Aberle et al concluded, “Although some agencies and organizations are contemplating the establishment of lung cancer screening recommendations on the basis of the findings of the NLST, the current NLST data alone are, in our opinion, insufficient to fully inform such important decisions.” They pointed to screening and follow-up costs and hinted at the need for standardized screening schedules and follow-up protocols.

Currently, NLST investigators are examining quality-of-life effects, costs and cost-effectiveness of screening and plan to develop models to assess screening in a wide range of scenarios. In addition, there is potential for researchers to study molecular markers in blood, sputum and urine collected during NLST, which may help better target screening.

Editorialist Harold C. Sox, MD, of the department of medicine and the Dartmouth Institute at Dartmouth Medical School in West Lebanon, N.H., pointed to two differences between the CT and x-ray cohorts. Adherence to the protocol was slightly higher in the CT group and CT participants were less likely than those in the x-ray group to have a diagnostic work-up after the second and third rounds of screening.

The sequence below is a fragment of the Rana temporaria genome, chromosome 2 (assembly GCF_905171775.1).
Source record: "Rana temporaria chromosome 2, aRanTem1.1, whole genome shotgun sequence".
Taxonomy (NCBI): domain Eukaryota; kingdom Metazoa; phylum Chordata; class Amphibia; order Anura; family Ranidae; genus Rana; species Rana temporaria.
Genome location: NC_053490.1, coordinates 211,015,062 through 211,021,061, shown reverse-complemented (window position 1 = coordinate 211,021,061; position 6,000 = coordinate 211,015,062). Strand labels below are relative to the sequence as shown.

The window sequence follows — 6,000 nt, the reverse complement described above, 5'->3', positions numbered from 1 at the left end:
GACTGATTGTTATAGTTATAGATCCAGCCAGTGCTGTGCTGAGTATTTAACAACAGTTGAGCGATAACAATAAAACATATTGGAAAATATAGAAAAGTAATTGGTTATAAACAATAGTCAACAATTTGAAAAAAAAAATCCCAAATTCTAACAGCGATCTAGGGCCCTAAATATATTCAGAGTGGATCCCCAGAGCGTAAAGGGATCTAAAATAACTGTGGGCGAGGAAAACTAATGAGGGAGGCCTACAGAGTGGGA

However, Sox admitted that the potential effects of these differences probably would not have nullified the large mortality benefit of screening CT in the trial.

Nevertheless, he wrote, “The applicability of the results to the typical practice (external validity) is mixed.” He referred to the experience of the organizations in the trial as well as the demographic make-up of the cohort.

Sox also explored the case for overdiagnosis, and explained that 10 to 15 years of follow-up will be required to test the hypothesis that screening CT resulted in overdiagnosis.

He expressed his agreement with Aberle et al related to the development of future strategies, advising policymakers to wait for more information before endorsing screening programs. Key data include cost-effectiveness and the potential role of biologic markers.

Finally, he pointed out that patients who request CT screening should receive additional assistance in their efforts to quit smoking.